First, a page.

Wintershall Dea supports transparency initiative for the commodities sector
Cash flows in the German natural resources sector are transparent: the Federal Republic of Germany has become the first EU country to attain positive validation from the global Extractive Industries Transparency Initiative (EITI). Wintershall Dea strongly supported and promoted the process. Europe’s leading independent gas and oil company is one of the two businesses that served as direct representatives of their respective sectors, while most industrial sectors are represented in the EITI process by associations.
“We would like to congratulate the Federal Government on this successful validation,” says Peter Westhof, Head of the Wintershall Dea office in Berlin. “From the beginning, our company was intensively involved in the German EITI process. As part of the national multi-stakeholder group with responsibility for the gas and oil sector, Wintershall Dea was therefore able to help shape key content and processes.” Germany is the first country so far that has met all EITI requirements as early as at the initial report stage.
Wintershall Dea supports the voluntary disclosure of payments made to government entities in the German extractive sector, which, in comparison with other industrial sectors in Germany, is emerging as a pioneer of transparent cash flows. That’s because until now, no other industrial sector has committed to this degree of transparency, which goes as far as to include partial abandonment of tax secrecy.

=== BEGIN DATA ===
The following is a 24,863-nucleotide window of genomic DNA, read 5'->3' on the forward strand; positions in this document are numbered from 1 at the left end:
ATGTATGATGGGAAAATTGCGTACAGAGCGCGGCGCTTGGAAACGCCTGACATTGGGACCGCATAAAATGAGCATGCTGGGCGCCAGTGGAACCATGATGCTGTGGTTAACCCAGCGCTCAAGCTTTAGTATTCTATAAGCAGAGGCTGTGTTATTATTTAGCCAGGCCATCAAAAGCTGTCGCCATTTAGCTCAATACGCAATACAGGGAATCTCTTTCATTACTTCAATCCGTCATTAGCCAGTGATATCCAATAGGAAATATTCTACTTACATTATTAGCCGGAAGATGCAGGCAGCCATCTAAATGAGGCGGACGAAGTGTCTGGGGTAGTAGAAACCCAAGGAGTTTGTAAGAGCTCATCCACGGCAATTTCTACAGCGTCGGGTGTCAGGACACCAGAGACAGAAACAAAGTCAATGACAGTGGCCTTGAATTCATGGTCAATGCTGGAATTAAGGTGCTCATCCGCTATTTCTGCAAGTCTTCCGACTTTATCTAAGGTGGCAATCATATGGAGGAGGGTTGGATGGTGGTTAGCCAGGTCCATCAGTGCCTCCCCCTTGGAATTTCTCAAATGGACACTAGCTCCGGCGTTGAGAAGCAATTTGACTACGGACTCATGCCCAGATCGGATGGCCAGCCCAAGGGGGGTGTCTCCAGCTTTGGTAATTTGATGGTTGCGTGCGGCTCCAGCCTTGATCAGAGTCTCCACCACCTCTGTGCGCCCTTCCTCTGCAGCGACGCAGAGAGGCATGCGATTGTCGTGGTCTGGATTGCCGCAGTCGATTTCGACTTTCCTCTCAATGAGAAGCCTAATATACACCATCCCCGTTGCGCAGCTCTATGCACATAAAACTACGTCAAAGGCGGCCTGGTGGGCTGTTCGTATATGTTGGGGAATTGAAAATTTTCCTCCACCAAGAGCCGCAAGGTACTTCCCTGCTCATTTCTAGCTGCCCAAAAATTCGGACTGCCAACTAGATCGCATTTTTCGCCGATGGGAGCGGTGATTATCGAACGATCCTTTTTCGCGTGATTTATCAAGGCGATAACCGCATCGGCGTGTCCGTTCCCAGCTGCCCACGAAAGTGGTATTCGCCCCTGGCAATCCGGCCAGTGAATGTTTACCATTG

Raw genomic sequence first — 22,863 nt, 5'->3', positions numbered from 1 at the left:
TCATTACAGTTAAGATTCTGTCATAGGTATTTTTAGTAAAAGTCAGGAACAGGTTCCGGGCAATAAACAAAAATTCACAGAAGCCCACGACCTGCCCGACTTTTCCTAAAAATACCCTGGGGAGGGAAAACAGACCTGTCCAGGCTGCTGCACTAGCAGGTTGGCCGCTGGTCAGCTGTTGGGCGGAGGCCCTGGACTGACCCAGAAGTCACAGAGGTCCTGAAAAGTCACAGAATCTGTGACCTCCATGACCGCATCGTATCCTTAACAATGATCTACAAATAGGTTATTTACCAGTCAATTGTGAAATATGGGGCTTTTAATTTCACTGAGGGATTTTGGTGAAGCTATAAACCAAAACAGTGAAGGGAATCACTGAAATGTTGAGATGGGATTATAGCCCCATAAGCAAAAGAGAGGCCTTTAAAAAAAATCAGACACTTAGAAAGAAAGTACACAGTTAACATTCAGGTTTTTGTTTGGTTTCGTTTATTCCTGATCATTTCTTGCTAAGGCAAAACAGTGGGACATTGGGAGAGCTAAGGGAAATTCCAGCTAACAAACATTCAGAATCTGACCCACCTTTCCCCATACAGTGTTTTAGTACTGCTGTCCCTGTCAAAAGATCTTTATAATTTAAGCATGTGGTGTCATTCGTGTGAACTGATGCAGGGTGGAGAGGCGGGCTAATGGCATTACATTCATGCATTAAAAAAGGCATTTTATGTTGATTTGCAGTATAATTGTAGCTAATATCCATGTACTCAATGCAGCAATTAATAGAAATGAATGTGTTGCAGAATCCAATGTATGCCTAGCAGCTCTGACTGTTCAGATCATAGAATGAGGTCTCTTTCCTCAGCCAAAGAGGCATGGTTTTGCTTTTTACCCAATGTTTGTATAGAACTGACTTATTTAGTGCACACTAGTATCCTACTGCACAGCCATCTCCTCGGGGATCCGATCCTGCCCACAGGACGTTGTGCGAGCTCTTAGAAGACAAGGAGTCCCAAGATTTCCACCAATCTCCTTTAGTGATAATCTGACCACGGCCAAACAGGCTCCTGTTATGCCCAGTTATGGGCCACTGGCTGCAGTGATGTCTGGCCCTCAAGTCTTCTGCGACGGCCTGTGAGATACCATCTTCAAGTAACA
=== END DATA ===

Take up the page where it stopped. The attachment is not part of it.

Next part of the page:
Moreover, the German EITI process is characterised by the broad and equitable involvement of civil society representatives – ranging from Transparency International to the German NGO Forum on Environment and Development. “This created the basis for a highly productive culture of consensus,” says Peter Westhof. “Regardless of the differences of opinion, all the participants were ultimately able to find solutions they could all agree on.”
The Extractive Industries Transparency Initiative (EITI) was founded in 2003 and is globally committed to increased transparency and intensified accountability in the extractive sector. This voluntary initiative was created as part of the World Summit on Sustainable Development in 2002, which took place in Johannesburg, South Africa, and in the meantime focuses on promoting close collaboration between governments, civil society and companies in more than 50 countries. This entails calling on companies to disclose their payments (taxes, production royalties) to all government entities. An independent appraiser then examines whether the received and made payments correspond with one another.